Making the World Better for Future Generations

Creating a New Global Order

○ “Western countries including the United States, the United Kingdom, and Europe will discuss strengthening sanctions against Russia and maintaining a united front against President Putin at the G7 summit in Germany to be held until July 28 and the NATO summit in Madrid, Spain held July 29~30.” 

(Money Today, June 27, 2002)


○ “China is pushing for BRICS Plus to expand its power around developing countries as the United Sates intensifies pressure through the Indo-Pacific Economic Framework (IPEF), following the US, UK, and Australian security alliance AUKUS and the US, Japan, Australia and India security dialogue Quad.” 

(Yeonhap News, June 24, 2022)



The last week of June was a very busy week for world leaders, as shown in these articles from the international news section. Countries are making movements to unite either around the US and EU, or around China and Russia. Are we moving toward the end of globalization, and will we see the rise of the Cold War era that ended 30 years ago? 


In going through the COVID-19 pandemic and the Russo-Ukrainian War, the world is now witnessing the gradual collapse of a global system that used to work together as one big team thanks to multilateralism and the division of labor.

The prospect of a Russo-Ukrainian War escalating into a long-term war is deeply troubling for countries around the world because it is not just a "regional conflict" but a new challenge to the U.S.-led international order.

(U.S. President Bush on left, General Secretary of the Communist party of the Soviet Union Gorbachev on right, 1989. Source: Joongang Daily)


After the U.S. and Soviet leaders declared the end of the Cold War in 1989, the world has lived in a U.S.-led liberal international order for the past 30 years. But the trigger that Putin fired at Ukraine caused a major crack in this order.

Shortly after Putin fired his gun, the world is being divided into two camps: the United States, which seeks to maintain the status quo order and its allies, versus Russia, which challenges it, and China, which has regained its former hegemony status in the 21st century. The confrontation of forces is in full swing.

This article will discuss the recent international situation which can described with the key terms of deglobalization, formation of regional blocs, and the New Cold War.

Economy and Security
Countries Siding with the U.S.

Recently, U.S. President Joe Biden has made extensive strides toward military and economic diplomacy from South America to Europe and the Asia-Pacific.

The analysis suggests that the United States, which strongly feels the need for a new alliance strategy to counter China and Russia, has embraced both allies and non-allies of the major bloc, and is set out to shape a new version of the international order.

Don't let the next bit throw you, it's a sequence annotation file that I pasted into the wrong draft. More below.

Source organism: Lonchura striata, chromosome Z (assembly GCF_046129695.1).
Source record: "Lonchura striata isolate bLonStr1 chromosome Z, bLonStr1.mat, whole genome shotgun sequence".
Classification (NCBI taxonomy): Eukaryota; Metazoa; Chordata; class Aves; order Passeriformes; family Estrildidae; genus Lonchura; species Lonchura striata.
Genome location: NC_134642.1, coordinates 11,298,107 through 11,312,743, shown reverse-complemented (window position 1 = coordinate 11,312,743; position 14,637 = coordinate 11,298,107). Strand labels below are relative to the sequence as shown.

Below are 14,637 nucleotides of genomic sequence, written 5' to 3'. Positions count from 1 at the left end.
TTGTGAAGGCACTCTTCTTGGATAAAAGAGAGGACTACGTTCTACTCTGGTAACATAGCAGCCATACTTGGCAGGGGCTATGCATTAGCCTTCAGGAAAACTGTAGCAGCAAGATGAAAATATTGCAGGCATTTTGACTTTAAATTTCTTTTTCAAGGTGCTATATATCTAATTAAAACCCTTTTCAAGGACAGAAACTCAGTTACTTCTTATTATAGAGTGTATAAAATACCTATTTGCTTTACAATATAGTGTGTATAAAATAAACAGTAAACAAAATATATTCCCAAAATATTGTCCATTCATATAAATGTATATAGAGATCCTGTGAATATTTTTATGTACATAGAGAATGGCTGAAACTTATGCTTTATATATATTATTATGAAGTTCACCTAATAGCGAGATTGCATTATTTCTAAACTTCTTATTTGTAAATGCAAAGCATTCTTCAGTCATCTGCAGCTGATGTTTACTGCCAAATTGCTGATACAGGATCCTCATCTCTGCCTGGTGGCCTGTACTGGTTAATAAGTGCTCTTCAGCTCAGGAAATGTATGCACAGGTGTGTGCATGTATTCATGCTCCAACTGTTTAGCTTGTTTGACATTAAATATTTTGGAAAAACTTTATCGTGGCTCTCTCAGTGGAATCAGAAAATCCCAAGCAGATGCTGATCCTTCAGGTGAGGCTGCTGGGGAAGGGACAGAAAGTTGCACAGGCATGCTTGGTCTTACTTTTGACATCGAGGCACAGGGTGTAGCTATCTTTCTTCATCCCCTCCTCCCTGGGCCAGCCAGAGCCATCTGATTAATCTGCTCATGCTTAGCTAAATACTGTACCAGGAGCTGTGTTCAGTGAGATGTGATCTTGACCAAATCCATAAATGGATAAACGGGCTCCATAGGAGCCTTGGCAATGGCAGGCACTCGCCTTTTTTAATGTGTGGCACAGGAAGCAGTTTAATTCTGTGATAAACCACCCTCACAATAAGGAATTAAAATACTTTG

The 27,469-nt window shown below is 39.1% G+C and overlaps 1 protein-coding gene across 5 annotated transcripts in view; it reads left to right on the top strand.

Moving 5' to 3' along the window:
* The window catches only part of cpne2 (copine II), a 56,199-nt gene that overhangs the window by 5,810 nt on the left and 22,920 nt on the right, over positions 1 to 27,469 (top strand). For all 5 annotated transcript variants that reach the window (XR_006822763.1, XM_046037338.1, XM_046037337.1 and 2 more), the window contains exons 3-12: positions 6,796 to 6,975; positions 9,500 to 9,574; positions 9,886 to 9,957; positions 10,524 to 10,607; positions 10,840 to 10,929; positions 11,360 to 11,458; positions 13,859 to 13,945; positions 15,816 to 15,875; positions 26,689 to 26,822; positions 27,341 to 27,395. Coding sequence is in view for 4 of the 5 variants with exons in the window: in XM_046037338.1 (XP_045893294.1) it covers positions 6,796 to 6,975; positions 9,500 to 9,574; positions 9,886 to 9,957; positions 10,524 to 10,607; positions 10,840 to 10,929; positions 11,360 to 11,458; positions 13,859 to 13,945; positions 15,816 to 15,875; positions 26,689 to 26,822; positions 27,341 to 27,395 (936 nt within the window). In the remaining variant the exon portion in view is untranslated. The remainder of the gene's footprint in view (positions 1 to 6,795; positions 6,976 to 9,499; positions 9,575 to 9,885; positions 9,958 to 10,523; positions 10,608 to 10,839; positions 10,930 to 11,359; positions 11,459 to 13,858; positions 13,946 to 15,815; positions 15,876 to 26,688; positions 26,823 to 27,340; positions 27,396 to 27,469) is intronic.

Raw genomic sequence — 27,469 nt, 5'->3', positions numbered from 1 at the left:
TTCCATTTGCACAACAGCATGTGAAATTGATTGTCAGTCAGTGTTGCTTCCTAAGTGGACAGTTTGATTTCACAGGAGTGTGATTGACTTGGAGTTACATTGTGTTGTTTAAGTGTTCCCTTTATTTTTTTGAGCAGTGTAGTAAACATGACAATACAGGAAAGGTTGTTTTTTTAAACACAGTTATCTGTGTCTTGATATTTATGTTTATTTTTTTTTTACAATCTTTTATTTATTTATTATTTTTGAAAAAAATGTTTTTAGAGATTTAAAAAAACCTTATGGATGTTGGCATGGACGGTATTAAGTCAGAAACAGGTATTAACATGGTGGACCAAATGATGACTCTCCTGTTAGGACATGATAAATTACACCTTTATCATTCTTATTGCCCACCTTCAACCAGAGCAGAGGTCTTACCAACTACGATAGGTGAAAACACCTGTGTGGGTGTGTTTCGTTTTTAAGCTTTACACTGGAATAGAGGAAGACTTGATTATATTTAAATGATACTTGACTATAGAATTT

○ G7(Group of Seven)

During the G7 summit held in Germany on June 26, it was announced that $600 billion will be invested in the development of infrastructure in developing countries against China's one belt road (Silk Road by land and sea), along with sanctions against Russia including the suspension on importing gold from Russian.


The G7 is an annual meeting between the leaders of seven countries, the United States, the United Kingdom, Germany, France, Canada, Italy and Japan, as well as representatives of the European Union (EU) to discuss international politics, economics and more. It started in the 1970s to establish a new economic order centered on liberal states when the G4 (the United States, Germany, the United Kingdom, and France) experienced a global economic crisis, including the oil wave. 

Japan, Italy and Canada then joined later to form the G7, and in 1998 Russia joined to form the G8. However, in 2014, when Russia forcibly annexed Ukraine's Crimea, it was ousted and hence it became the G7 again.


Recently, however, there have been proposals from the United States, the United Kingdom, France, and others to expand the G7 to include South Korea, Australia, India, and Spain as members. The intention is to form a larger US-centric force.


(Source: Yeonahp News)


Of course, Russia reveals an uncomfortable planting to this move. Russia's Speaker of the House of Representatives, Volodin, said an entirely new G8 could be born, consisting of China, India, Indonesia, Brazil, Mexico, Iran and Turkey, who do not join the Russian sanctions or show unilateral support for the United States.

Since then, the world has been on its way to becoming more polarized.


○ NATO (North Atlantic Treaty Organization)



NATO is the most high-profile international military alliance since Russia's invasion of Ukraine. In the United States, the United Kingdom, Germany, etc., it is called 'NATO' and in countries such as France, Spain and Italy, it is called 'Organisation du Traité de l'Atlantique Nord' or ‘OTAN.’